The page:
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Philly Wi-Fi network gets stay of execution

Local investors plan to complete and improve the city's wireless network, which was abandoned last week by EarthLink.

Local investors have rescued Philadelphia's citywide Wi-Fi network.

Former Verizon executive Mark Rupp is part of an effort to complete and improve the $17 million project that was built but abandoned last week by EarthLink, according to a report Tuesday in the Philadelphia Inquirer. Philadelphia Mayor Michael Nutter said during a news conference Tuesday that no public funds would be used to complete or operate the project, although no further financial details were released.

The group plans to create an ad-supported service that would be free to residents, but businesses would be charged, according to the investment group.

EarthLink, which had filed a proceeding in federal court to start removing Wi-Fi radios from city streetlights and cap its potential liability at $1 million, reportedly welcomed the announcement and said it would work with the new owners on a smooth transition.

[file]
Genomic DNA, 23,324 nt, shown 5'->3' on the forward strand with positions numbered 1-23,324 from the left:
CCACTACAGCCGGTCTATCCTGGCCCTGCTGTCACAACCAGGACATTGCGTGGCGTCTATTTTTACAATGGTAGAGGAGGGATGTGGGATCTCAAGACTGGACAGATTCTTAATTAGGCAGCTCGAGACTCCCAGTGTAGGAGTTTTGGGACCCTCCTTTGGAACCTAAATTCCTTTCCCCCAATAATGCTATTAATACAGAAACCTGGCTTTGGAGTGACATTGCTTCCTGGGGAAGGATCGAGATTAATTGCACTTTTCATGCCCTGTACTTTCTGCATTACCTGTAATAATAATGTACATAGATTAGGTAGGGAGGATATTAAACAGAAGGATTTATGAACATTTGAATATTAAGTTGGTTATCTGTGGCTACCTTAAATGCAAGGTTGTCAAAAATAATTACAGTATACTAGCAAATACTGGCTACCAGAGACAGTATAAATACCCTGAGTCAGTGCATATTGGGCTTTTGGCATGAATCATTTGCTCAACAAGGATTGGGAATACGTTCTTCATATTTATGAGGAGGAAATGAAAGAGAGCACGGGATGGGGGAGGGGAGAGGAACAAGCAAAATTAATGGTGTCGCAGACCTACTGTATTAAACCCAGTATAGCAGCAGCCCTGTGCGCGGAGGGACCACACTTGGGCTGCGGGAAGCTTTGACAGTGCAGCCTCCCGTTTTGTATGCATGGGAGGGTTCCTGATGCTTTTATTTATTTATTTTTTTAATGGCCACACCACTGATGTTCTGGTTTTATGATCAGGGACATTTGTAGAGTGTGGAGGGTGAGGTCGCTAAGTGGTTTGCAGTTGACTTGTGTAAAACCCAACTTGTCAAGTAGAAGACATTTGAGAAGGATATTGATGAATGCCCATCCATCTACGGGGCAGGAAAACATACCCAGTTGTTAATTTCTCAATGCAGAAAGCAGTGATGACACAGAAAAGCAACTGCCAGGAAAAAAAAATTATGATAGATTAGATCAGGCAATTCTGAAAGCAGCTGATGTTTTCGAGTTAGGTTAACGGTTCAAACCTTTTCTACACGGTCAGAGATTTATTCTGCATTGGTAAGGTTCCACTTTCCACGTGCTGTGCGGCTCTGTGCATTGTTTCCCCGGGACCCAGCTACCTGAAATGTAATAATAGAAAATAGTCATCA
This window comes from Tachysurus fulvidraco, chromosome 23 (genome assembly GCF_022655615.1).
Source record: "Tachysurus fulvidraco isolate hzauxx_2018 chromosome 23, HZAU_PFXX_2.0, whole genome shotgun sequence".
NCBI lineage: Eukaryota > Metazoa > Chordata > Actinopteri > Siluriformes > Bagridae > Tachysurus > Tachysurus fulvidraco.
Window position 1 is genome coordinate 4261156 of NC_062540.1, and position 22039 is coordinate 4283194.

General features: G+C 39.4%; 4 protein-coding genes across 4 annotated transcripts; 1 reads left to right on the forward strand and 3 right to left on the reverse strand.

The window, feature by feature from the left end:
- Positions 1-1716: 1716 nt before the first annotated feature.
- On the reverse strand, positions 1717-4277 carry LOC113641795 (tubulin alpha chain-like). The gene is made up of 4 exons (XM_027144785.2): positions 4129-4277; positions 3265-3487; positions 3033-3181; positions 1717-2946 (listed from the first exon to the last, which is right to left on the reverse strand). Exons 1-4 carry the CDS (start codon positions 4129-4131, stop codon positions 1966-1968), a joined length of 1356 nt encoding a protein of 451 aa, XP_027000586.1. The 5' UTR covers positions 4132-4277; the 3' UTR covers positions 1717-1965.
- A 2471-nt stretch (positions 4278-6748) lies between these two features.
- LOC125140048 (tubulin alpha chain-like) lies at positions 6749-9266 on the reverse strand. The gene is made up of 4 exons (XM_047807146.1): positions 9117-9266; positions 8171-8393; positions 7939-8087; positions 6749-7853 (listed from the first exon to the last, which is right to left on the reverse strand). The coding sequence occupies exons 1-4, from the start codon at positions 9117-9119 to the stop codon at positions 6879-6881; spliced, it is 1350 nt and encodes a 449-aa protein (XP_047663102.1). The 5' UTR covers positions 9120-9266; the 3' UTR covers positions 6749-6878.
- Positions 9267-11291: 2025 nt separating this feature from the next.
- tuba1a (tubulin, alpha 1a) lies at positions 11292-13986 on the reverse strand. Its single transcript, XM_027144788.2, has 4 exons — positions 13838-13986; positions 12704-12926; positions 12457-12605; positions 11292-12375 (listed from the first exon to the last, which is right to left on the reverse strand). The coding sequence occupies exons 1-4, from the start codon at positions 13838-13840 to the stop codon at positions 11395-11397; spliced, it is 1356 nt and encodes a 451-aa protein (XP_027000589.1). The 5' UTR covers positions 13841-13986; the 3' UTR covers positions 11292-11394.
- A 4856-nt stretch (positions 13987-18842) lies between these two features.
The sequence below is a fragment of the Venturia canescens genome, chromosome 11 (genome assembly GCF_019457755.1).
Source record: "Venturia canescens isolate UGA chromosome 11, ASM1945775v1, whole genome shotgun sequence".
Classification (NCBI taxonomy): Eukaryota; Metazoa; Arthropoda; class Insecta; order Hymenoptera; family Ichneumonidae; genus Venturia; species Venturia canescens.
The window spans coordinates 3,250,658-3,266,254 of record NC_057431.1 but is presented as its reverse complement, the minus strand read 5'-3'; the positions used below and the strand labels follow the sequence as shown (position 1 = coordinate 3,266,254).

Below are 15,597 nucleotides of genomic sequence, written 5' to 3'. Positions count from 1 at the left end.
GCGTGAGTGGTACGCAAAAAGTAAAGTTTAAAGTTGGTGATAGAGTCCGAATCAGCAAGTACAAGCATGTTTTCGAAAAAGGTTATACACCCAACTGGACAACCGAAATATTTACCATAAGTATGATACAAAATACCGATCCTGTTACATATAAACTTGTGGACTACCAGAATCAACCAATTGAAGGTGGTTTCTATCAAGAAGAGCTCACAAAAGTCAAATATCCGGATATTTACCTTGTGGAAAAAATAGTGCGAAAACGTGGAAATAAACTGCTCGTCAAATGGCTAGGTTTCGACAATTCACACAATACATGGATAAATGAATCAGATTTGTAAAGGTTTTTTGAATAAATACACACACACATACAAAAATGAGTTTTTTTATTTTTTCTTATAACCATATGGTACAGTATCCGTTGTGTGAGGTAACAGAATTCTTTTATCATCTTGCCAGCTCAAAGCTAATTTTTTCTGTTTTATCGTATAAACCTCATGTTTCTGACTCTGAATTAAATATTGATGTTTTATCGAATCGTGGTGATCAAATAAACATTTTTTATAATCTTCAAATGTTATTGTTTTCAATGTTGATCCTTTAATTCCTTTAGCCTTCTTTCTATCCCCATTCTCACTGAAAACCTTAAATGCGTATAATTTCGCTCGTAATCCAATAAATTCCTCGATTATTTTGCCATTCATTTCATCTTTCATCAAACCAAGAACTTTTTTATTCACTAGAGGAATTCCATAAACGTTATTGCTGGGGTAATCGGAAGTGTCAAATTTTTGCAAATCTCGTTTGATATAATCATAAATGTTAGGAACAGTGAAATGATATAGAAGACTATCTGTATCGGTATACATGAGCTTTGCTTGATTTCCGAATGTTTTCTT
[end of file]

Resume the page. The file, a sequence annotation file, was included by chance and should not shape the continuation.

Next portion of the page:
EarthLink announced on June 10 that it was abandoning the project after being unable to find a buyer for the network, which has been 80 percent completed. It also claimed that after months of negotiations with the city and a nonprofit group interested in running the network, it was unable to close the deal.

EarthLink, which won the contract in 2006 to build what was at the time to be the largest citywide Wi-Fi deployment in the nation, said earlier this year that it's getting out of the Wi-Fi business.

After the death of EarthLink CEO Garry Betty in early 2007, the company began wiggling out of several contracts with cities such as San Francisco and Houston. Early this year it announced it was abandoning the business altogether, and it started negotiating with five cities in which networks had already been built or partially built.